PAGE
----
As a junior barrister I went to a police station to watch client evidence. I had not been told what I was to see. I have never forgotten watching the video of a child being buggered and the sadistic delight the camera person took in zooming into the child’s face as it contorted in terror and pain. It’s hard to feel clean and whole after these experiences. It is hard to go back home and to watch your own child innocently playing with his dad when all you can see is the difference in their size and what that can mean in terms of power and pain for an abused child.
This account is from a junior barrister who suffered PTSD as a result of work dealing with cases of torture and abuse:
‘It is part of my job to get details – the minute details of the abuse, such as, how and where someone was beaten, how it made them feel, how fearful they were of being raped and tortured by prison guards and inmates. The reason is that some asylum seekers do make things up, and so, in order to test their account, I have to listen to what happened, something that a counsellor or therapist does not have to do. The same can be said for those of us who have had to view child pornography. Something I have only had to do once and an experience that still haunts me 8 years later. The problem with this job is that there is no training on how to deal with these matters… I am fortunate in that I am reasonably aware of my frailties and am willing to discuss them. When on holiday I realised I was suffering and returned to chambers and met with my senior clerk and a QC who had more experience than I did of genocide and torture cases. They were very supportive. I took a couple of weeks off to try to recover and relax [...] but I realised I needed a specialist in PTSD. I tried a general counsellor but he was dreadful.Through the recommendation of a psychiatrist friend I found a specialist in PTSD [...] and have learned [how to cope and overcome] the issues... . I take significant breaks from practice and don’t deal with too many of these type of cases.[...] I recognise I am fortunate, I could afford to take time off, and I could afford the significant counselling fees. For many juniors that would be impossible’. www.wellbeingatthebar.org.uk/stories/vicarious-trauma/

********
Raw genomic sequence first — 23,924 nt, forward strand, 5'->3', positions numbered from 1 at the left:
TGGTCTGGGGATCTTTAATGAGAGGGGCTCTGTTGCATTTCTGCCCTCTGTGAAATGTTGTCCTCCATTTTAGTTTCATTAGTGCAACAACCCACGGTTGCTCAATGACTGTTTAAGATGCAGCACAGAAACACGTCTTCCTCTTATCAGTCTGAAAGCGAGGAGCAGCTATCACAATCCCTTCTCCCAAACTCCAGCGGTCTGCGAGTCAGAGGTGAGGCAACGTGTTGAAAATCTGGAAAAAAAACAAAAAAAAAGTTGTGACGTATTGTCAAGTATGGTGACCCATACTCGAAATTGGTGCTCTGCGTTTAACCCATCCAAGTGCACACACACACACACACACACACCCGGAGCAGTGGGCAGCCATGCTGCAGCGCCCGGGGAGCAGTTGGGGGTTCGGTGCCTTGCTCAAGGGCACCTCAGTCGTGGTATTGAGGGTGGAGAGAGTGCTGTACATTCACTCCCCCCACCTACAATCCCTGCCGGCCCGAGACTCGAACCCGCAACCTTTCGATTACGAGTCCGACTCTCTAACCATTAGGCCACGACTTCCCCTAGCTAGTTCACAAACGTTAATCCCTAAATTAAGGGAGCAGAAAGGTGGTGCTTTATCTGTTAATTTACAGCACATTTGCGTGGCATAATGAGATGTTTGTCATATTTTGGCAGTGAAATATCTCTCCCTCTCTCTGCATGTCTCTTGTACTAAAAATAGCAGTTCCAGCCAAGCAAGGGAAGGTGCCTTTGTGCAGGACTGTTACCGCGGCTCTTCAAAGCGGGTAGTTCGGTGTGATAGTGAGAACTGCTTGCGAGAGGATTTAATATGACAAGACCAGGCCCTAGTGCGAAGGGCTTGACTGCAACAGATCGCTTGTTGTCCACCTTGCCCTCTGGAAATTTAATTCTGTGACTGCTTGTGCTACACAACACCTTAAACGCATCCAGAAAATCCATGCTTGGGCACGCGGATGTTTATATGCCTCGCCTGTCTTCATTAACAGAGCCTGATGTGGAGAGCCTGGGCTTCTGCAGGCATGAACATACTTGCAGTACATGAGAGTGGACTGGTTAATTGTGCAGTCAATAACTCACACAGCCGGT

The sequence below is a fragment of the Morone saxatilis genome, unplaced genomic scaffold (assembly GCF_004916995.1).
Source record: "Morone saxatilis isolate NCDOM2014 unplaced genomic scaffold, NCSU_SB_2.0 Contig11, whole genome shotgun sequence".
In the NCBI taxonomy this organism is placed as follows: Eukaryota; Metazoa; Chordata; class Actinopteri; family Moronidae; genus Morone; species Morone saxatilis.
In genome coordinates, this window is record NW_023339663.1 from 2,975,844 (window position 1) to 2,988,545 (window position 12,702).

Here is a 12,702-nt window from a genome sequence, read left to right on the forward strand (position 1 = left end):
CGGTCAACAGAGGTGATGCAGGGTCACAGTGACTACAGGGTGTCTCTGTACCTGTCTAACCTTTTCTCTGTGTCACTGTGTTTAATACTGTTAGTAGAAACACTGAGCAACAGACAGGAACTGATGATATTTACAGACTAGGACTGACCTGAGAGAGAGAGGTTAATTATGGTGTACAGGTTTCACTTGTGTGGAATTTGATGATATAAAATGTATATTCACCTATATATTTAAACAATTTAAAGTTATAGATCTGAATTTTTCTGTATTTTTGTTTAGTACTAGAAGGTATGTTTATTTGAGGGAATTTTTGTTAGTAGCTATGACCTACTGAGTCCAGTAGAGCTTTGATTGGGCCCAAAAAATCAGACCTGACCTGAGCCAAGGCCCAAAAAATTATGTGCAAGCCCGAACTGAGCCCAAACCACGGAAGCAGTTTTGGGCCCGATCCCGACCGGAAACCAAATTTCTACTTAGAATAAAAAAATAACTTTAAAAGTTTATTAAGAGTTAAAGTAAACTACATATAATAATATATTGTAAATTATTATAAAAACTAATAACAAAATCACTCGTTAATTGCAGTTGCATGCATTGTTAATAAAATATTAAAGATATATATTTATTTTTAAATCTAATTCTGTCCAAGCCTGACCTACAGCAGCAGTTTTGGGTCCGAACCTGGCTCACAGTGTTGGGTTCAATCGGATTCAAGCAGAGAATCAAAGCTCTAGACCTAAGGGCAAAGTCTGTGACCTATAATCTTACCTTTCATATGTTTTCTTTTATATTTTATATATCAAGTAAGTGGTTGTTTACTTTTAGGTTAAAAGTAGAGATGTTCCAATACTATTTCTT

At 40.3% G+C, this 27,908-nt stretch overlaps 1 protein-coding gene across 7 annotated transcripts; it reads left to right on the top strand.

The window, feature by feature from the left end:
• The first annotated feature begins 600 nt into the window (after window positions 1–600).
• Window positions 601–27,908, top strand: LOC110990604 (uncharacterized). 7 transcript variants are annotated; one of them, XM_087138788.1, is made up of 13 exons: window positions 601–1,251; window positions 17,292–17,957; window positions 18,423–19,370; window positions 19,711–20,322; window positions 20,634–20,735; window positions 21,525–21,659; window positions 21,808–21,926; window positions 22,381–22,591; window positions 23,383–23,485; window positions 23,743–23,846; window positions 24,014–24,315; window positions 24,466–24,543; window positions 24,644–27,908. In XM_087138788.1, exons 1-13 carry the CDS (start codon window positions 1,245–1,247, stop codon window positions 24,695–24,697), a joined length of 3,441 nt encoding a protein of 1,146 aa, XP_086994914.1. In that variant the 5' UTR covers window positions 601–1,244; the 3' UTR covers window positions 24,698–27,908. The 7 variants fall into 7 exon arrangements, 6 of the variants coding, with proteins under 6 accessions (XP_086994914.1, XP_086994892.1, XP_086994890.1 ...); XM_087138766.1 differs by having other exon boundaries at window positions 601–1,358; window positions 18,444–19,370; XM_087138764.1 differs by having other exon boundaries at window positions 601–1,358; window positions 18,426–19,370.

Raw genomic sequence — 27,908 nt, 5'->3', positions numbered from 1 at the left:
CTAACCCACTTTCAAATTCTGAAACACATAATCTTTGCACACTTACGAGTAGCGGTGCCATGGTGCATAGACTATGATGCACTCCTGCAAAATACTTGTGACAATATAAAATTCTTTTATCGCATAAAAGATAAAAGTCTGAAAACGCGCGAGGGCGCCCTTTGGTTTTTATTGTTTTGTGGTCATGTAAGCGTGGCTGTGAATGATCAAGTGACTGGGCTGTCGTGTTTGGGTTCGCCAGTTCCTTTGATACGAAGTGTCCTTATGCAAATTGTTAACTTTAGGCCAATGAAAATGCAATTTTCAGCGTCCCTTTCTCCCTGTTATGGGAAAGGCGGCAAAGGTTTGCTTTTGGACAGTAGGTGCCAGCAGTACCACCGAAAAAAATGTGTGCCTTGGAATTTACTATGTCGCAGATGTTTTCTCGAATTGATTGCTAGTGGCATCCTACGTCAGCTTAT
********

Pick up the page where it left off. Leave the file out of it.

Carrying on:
I do not know of a single junior criminal barrister who could take time off to recover from the stress of the work they do. They operate at below minimum wage level. Far from taking time off, they have to double up on case preparation and work in back-to-back trials to keep any type of income going.
So why do this? The answer?